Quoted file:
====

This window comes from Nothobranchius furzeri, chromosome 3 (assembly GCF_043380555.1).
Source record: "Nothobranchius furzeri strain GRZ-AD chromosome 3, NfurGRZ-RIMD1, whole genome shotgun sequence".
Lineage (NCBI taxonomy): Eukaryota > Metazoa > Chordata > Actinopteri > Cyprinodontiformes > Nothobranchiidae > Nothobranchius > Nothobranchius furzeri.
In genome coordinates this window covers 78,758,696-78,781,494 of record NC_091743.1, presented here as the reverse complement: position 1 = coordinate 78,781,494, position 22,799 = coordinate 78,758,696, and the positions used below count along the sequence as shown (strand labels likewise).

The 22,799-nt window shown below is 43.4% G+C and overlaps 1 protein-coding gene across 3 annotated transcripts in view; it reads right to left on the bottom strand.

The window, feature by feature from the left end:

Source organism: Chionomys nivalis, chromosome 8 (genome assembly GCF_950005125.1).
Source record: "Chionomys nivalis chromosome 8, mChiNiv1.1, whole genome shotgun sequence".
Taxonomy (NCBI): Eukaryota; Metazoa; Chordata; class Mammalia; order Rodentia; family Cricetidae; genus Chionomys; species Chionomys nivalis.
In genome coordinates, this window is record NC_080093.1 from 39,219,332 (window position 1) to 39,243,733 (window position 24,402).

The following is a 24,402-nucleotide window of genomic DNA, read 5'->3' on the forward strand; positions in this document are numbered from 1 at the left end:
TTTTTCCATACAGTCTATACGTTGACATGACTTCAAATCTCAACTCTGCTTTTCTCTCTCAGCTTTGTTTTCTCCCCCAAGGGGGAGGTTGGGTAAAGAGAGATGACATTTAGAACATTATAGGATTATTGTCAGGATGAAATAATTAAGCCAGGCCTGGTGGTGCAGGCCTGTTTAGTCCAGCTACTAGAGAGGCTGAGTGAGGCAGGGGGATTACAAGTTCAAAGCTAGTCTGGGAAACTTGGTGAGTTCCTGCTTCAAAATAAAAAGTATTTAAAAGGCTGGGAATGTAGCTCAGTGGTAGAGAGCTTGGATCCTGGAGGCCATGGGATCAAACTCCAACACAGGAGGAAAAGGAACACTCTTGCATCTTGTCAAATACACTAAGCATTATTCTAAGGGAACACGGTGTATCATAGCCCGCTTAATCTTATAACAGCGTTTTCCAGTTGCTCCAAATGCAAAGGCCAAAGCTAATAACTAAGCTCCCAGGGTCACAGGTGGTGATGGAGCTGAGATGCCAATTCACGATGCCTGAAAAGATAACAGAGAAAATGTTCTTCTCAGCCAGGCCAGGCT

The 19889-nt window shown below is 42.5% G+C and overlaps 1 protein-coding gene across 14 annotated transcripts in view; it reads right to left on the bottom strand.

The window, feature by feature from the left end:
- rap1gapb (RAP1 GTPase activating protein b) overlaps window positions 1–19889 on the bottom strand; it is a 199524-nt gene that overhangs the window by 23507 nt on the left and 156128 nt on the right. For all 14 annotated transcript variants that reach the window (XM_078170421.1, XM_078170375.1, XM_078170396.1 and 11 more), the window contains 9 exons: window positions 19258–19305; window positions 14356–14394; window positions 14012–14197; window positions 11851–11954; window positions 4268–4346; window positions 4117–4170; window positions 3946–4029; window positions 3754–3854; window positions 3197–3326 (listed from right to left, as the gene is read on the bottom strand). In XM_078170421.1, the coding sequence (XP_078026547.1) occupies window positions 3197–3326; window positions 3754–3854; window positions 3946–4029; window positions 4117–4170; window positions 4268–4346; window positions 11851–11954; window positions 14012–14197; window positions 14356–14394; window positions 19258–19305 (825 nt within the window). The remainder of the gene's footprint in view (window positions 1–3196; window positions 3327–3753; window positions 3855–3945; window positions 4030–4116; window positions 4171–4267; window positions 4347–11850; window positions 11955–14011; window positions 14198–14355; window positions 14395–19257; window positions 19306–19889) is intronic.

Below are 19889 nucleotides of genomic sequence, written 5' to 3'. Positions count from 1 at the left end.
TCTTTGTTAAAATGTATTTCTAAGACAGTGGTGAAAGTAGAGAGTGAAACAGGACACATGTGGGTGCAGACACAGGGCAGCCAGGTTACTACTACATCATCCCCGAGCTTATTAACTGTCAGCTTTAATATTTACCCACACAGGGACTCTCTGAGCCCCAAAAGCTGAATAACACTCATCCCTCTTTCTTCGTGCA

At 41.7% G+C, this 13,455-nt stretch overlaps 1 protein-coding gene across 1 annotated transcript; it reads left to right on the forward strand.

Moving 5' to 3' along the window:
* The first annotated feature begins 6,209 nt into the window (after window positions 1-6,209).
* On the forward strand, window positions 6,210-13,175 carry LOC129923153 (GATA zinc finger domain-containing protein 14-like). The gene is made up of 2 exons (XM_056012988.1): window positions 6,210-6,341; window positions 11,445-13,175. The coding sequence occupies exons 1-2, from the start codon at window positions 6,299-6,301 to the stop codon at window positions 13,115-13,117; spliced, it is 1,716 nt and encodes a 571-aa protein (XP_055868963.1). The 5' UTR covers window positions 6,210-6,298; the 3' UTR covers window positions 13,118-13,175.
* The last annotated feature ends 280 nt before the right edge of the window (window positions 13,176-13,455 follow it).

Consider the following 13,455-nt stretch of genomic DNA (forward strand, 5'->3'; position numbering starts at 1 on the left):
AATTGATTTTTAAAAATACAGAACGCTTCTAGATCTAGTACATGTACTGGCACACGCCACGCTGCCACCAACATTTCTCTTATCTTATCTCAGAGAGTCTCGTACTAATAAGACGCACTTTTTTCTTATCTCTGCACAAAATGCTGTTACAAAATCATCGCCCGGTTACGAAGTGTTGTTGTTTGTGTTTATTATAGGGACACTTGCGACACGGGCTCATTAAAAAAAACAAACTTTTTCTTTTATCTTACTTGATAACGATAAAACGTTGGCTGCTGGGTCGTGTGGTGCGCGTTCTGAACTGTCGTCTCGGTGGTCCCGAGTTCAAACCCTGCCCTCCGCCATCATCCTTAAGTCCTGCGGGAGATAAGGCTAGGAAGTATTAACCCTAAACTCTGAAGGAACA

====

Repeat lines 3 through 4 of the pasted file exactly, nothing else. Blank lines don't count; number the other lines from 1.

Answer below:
Lineage (NCBI taxonomy): Eukaryota > Metazoa > Chordata > Actinopteri > Cyprinodontiformes > Nothobranchiidae > Nothobranchius > Nothobranchius furzeri.
In genome coordinates this window covers 78,758,696-78,781,494 of record NC_091743.1, presented here as the reverse complement: position 1 = coordinate 78,781,494, position 22,799 = coordinate 78,758,696, and the positions used below count along the sequence as shown (strand labels likewise).